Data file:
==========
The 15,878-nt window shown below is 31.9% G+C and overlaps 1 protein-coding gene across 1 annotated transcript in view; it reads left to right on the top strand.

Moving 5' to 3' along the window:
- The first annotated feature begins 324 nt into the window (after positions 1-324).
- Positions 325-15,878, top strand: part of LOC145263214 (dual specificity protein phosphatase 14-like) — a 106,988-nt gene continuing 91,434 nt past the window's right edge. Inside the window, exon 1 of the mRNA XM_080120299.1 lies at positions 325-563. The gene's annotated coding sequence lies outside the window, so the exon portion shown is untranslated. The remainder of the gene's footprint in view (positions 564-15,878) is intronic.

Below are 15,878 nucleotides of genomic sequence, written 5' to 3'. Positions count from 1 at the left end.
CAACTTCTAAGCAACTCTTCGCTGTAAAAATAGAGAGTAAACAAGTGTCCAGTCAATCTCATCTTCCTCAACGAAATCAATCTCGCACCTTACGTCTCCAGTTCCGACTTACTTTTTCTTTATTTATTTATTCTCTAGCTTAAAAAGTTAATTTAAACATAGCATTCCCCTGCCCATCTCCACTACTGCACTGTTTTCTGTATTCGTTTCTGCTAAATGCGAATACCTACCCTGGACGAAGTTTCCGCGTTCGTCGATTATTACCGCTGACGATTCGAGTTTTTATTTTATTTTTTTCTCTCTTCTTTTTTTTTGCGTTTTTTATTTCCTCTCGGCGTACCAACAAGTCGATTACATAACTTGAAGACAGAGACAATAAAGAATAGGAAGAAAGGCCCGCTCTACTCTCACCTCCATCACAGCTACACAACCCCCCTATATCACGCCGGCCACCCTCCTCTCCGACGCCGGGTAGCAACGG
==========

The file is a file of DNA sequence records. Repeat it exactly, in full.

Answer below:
The 15,878-nt window shown below is 31.9% G+C and overlaps 1 protein-coding gene across 1 annotated transcript in view; it reads left to right on the top strand.

Moving 5' to 3' along the window:
- The first annotated feature begins 324 nt into the window (after positions 1-324).
- Positions 325-15,878, top strand: part of LOC145263214 (dual specificity protein phosphatase 14-like) — a 106,988-nt gene continuing 91,434 nt past the window's right edge. Inside the window, exon 1 of the mRNA XM_080120299.1 lies at positions 325-563. The gene's annotated coding sequence lies outside the window, so the exon portion shown is untranslated. The remainder of the gene's footprint in view (positions 564-15,878) is intronic.

Below are 15,878 nucleotides of genomic sequence, written 5' to 3'. Positions count from 1 at the left end.
CAACTTCTAAGCAACTCTTCGCTGTAAAAATAGAGAGTAAACAAGTGTCCAGTCAATCTCATCTTCCTCAACGAAATCAATCTCGCACCTTACGTCTCCAGTTCCGACTTACTTTTTCTTTATTTATTTATTCTCTAGCTTAAAAAGTTAATTTAAACATAGCATTCCCCTGCCCATCTCCACTACTGCACTGTTTTCTGTATTCGTTTCTGCTAAATGCGAATACCTACCCTGGACGAAGTTTCCGCGTTCGTCGATTATTACCGCTGACGATTCGAGTTTTTATTTTATTTTTTTCTCTCTTCTTTTTTTTTGCGTTTTTTATTTCCTCTCGGCGTACCAACAAGTCGATTACATAACTTGAAGACAGAGACAATAAAGAATAGGAAGAAAGGCCCGCTCTACTCTCACCTCCATCACAGCTACACAACCCCCCTATATCACGCCGGCCACCCTCCTCTCCGACGCCGGGTAGCAACGG